Earlier this summer, Honolulu became a little bit more presidential when a new mural of President Barack Obama came into existence. Found on a street corner in the city the 44th President of the United States was born and raised, the piece of art is the latest handiwork of local artist, Kamea Hadar.
“So the mural is a portrait of President Barack Obama,” Hadar explained via phone interview. “In the background is [an excerpt from] a speech he made in 2008 in Philadelphia.”
To Hadar, the mural is more than just a way to honor our current president as he reaches the end of his second term.
“It has to do with racial equality and that’s what the piece is about. The piece is called ‘Hapa,’ which comes from the Hawaiian word for ‘part’ or ‘partial,’ and basically it is used to refer to people of mixed race,” Hadar said. “President Obama is Hapa, I’m Hapa, a lot of people are, and it’s very much representative of the melting pot of race and culture in Hawaii and also the rest of the world.
“So anyone is part anything, not all, is referred to as Hapa. But it’s mainly like a symbol. The meaning of it is more about mixed race and not the literal translation of the word.”
Hadar, who also serves as co-director of arts network POW! WOW!, was originally approached to do the mural by the building owner, who was already a fan of his work. He wanted him to paint a mural on the side of the building, with the subject having to reflect off of the theme of being Hapa.
“So when he approached me, he said, ‘What would be a good subject?’ President Obama came up in the conversation and it kind of came together naturally,” he recalled. “It’s like a perfect fit. The building owner wanted to do a portrait that had to do with being Hapa, but he’s also a big supporter of President Obama. President Obama is an inspiration.”
The process of putting together what the overall mural would look like was a quick process for Hadar as the imagery came to him more naturally than usual.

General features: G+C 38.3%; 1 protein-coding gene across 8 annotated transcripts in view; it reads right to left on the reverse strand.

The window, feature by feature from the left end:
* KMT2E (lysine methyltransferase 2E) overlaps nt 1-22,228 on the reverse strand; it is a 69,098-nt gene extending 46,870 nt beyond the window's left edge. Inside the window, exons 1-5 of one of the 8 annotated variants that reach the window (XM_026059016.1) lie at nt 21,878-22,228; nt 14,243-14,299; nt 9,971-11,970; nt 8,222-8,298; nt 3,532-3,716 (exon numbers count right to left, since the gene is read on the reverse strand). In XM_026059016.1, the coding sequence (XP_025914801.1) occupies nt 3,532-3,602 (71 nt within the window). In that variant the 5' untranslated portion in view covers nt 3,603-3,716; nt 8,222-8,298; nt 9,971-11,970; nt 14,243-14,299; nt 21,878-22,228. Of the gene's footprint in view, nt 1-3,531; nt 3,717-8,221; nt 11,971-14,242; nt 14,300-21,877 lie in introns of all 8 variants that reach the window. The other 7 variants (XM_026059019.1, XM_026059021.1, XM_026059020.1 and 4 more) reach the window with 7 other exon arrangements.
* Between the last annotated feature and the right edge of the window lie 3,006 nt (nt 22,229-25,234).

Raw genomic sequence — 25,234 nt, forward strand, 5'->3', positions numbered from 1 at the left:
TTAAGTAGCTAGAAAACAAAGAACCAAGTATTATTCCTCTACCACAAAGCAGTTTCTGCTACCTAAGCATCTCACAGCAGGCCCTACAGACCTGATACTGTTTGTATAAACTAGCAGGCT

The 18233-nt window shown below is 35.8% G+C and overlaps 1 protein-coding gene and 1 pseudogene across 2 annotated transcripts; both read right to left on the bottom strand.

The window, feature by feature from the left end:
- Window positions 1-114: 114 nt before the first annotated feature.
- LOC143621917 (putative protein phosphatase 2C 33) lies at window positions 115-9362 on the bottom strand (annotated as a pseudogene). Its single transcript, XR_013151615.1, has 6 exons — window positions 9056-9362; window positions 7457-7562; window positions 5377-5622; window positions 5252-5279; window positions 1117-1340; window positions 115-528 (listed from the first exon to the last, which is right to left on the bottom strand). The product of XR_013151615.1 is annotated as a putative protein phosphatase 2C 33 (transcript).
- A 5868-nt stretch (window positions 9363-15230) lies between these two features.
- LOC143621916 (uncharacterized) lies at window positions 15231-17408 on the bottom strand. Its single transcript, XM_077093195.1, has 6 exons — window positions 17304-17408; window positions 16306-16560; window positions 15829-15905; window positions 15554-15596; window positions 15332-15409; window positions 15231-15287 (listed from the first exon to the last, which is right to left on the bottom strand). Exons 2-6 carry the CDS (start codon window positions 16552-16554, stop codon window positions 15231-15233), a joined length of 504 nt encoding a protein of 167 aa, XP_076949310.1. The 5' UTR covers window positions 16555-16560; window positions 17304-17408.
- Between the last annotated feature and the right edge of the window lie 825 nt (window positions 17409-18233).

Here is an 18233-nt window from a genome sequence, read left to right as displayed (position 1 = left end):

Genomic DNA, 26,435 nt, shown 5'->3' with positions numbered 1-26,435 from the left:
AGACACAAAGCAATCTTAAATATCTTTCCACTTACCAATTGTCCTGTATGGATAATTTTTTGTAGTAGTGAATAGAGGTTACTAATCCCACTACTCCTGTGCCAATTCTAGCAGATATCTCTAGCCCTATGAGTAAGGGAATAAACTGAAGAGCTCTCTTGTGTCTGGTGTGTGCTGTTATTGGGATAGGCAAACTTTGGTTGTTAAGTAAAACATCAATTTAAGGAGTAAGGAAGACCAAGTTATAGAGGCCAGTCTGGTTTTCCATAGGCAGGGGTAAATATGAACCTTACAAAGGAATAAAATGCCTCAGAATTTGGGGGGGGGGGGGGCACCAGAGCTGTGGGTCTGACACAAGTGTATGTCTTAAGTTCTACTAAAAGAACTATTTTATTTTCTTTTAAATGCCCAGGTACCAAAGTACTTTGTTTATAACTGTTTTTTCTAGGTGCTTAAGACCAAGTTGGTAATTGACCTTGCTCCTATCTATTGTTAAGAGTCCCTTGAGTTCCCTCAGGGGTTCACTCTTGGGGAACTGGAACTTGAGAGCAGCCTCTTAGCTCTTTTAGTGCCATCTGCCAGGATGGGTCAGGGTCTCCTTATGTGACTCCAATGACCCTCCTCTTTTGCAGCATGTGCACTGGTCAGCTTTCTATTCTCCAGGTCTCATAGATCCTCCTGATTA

“Usually there’s a lot of back and forth between myself and the building owner, what they wanted and what they were happy with. It was amazing,” he explained. “The mock-up of the piece and the sketch for the piece came out really, really easily and naturally, and when I showed it to the building owner, he had no comments. He was just like, ‘I love it! Let’s do it!'”
The process of getting “Hapa” painted onto the building wall came with its challenges; many of which were weather and time-related. For instance, how quickly the paint dried depended on the time of day Hadar was out painting and how high the sun was. The wind however, was the greatest nuisance, though it also helped the mural along.
“The wind was a big factor. It was a really windy area,” Hadar recalled. “So when I was trying to spray some of the background, I wanted the perfect gradient, but the wind kept catching the paint and swirling it around. And actually, it ended up adding to the piece, because when you look in the background, it has kind of this smoky, wispy feel to it and because it was so windy every day I was working, it would just spray the paint on. So it actually wounded up working to my advantage.”
Since its completion, “Hapa” has garnered a positive reception from the public, which was a relief for Hadar, as he was worried about a possible political backlash.
“Honestly, even people who aren’t supporters of Obama, they were telling me, ‘I’m not a big fan of some of his policies but I still love the mural because I think it’s a beautiful piece of art,'” said Hadar. “So it’s surprisingly positive. You know, there’s obviously going to be some criticism. In art, it’s always good to have some reaction versus none, whether good or bad.”
While he hasn’t heard anything from President Obama himself about the mural yet, he hopes that maybe one day when in town, he’ll have the chance to see it. Otherwise, Hadar is happy with the response and inspiration his mural is bringing to others.
“The point of the piece is just to inspire other people and hopefully I’ve already done that,” he stated. “I’m just happy to spread aloha is all.”